Previous laboratory research has shown that copper, manganese, and lead all cause changes in tissue similar to those seen in PD. As well, some observational studies have found that some people exposed to these metals in their occupation developed clinical syndromes similar to PD.
Combined, this research suggests that these metals may have a neurotoxic effect in the same area of the brain affected in PD, said Dr. Willis. "These metals may interfere with the brain's ability to rid itself of toxic radicals. They may also be able to induce or accelerate the formation of clumps of protein found in people who have neurodegeneration."
What exactly these metals are doing to the brain to make it more susceptible to PD is a subject of active research at Washington University, said Dr. Willis. "We're looking at what changes may be occurring in the brain both before death and after death in people exposed to metals."
Not a Small Town Problem
In this current study, researchers found little variation among study regions in terms of education, income, and property values. "We have this picture of the kind of the neighborhood with high pollution rates of manganese, copper, and lead being a small factory town, and that's not the case," said Dr. Willis. "There are neighborhoods with million dollar houses that are right down the street from one of these emitting facilities."
The new information might suggest that research should concentrate on overall metal pollution levels rather than focusing on any particular industry, said Dr. Willis. Manganese, copper, and lead are used in a number of different industries, from clothing, concrete, and cement manufacturing to tobacco refining.
Focusing on one or only a few industries may explain conflicting results of previous studies, she added.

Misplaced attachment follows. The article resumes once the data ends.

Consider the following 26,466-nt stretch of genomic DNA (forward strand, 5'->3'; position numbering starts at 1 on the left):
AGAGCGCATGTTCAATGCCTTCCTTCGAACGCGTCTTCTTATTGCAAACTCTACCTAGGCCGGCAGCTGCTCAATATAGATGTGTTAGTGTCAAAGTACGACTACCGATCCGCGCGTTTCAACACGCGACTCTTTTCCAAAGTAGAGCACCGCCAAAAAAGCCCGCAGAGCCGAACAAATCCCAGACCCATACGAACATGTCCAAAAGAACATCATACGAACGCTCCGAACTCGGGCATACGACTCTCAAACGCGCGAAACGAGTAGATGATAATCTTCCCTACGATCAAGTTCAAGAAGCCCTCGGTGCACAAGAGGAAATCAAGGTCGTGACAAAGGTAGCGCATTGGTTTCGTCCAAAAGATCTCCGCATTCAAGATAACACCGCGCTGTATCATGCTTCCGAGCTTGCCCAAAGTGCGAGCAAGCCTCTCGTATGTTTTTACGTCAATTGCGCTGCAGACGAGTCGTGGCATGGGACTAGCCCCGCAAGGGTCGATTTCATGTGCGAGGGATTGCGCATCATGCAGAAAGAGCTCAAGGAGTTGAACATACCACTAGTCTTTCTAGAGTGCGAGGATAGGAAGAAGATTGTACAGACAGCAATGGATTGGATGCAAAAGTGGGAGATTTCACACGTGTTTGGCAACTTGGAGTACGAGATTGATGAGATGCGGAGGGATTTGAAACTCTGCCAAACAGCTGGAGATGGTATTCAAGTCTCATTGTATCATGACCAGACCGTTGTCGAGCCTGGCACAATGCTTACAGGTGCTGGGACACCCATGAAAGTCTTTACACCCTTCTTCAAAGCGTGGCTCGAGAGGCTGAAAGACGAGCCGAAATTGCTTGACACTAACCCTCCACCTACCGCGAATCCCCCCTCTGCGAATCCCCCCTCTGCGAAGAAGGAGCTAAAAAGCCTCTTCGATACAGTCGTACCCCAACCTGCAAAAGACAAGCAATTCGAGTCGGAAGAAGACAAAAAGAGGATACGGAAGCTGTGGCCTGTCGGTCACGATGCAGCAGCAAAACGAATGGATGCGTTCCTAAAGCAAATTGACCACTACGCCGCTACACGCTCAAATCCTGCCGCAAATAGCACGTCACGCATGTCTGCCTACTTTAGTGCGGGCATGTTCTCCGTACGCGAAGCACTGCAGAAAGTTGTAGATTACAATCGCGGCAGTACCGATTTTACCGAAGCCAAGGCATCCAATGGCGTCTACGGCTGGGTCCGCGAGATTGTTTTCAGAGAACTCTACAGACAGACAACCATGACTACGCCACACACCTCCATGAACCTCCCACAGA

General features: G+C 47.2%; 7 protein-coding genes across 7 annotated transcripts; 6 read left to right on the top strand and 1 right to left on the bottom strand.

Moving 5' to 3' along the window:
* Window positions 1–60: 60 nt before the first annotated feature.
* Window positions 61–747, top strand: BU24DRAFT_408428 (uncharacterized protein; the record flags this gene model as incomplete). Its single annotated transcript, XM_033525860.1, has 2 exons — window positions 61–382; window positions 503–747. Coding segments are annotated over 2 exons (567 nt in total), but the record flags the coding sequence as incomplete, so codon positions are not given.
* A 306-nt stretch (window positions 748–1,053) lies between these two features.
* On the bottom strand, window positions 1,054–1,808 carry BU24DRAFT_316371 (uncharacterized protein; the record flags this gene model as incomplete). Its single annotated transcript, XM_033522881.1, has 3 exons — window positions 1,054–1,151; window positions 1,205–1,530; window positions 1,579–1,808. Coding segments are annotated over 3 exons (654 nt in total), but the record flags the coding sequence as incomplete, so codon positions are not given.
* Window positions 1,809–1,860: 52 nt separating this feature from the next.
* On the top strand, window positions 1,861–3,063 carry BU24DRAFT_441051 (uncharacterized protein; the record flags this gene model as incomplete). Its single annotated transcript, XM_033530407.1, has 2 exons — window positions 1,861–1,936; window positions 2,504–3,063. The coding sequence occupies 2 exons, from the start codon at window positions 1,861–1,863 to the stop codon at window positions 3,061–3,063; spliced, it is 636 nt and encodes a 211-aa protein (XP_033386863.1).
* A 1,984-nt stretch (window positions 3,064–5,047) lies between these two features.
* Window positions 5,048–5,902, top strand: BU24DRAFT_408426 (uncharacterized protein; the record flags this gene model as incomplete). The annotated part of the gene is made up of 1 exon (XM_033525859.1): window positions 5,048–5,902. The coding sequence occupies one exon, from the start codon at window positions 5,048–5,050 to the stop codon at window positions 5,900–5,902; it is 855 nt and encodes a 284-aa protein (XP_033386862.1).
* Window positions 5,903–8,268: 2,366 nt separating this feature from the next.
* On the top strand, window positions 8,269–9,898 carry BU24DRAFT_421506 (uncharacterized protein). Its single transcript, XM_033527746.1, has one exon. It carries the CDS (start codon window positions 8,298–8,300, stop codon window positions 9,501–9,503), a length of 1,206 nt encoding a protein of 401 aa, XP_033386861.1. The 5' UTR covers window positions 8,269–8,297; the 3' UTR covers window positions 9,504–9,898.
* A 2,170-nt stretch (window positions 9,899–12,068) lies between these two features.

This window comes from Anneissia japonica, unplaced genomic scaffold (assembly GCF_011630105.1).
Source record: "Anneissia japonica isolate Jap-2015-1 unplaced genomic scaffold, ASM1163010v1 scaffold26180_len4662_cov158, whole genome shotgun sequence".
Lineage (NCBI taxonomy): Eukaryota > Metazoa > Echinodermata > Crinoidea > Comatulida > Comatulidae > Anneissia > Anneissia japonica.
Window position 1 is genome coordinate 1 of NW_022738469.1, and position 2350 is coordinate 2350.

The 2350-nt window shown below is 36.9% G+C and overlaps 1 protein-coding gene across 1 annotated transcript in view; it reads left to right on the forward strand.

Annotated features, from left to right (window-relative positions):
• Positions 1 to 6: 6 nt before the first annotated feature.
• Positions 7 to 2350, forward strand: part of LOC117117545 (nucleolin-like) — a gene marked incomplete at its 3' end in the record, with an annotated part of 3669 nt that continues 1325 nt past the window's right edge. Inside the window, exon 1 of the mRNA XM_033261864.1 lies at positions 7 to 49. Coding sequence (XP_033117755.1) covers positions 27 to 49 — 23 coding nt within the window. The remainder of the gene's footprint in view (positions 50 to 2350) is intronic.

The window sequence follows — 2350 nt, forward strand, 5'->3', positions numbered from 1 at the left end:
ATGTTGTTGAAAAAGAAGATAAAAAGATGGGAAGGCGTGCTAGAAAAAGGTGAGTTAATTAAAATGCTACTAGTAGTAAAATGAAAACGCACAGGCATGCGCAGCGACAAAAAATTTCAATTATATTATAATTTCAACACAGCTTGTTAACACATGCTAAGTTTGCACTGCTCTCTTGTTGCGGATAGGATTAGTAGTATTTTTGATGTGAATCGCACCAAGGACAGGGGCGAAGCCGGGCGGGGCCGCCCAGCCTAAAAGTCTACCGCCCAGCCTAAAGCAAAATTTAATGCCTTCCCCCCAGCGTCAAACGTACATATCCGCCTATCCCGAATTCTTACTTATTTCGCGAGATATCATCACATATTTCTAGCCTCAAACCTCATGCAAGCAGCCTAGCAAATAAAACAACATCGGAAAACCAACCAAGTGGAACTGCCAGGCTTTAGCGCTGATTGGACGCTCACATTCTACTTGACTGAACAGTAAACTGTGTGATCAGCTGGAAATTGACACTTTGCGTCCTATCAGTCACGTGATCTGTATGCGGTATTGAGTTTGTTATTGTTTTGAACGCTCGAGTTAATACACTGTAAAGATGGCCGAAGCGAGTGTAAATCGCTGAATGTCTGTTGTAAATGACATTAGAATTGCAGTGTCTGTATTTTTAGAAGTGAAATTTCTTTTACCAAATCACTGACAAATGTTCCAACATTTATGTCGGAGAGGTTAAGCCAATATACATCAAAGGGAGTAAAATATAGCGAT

Future studies may investigate whether inherited characteristics may offer protection against various pollutants. "That's a study we're getting ready to start now," said Dr. Willis. "It's been well shown that certain races and the female gender are somewhat protected against Parkinson's disease." African Americans and Asian Americans have a rate of PD that's about half that of whites, she noted.
"I think we'll end up finding that just like heart disease or diabetes, many of us are born with a genetic susceptibility," said Dr. Willis. "If diabetes runs in my family, I may be at risk of getting it, but if I exercise and am not overweight then I won't. Similarly, many of us may be born with a genetic susceptibility for Parkinson's disease, and we are now identifying environmental triggers."
Genetics accounts for about 15% of PD cases, she said.
Asked to comment on this new research, Michael S. Okun, MD, national medical director of the National Parkinson Foundation, pointed out, "It has long been held by experts that genetics loads the gun, and the environment pulls the trigger."
This new study "reinforces the notion that the environment may play an important role in the development of Parkinson's disease," said Dr. Okun in an email to Medscape Medical News. "This is an area that many National Parkinson Foundation investigators have been actively pursuing, and trying to better understand."
-- Pauline Anderson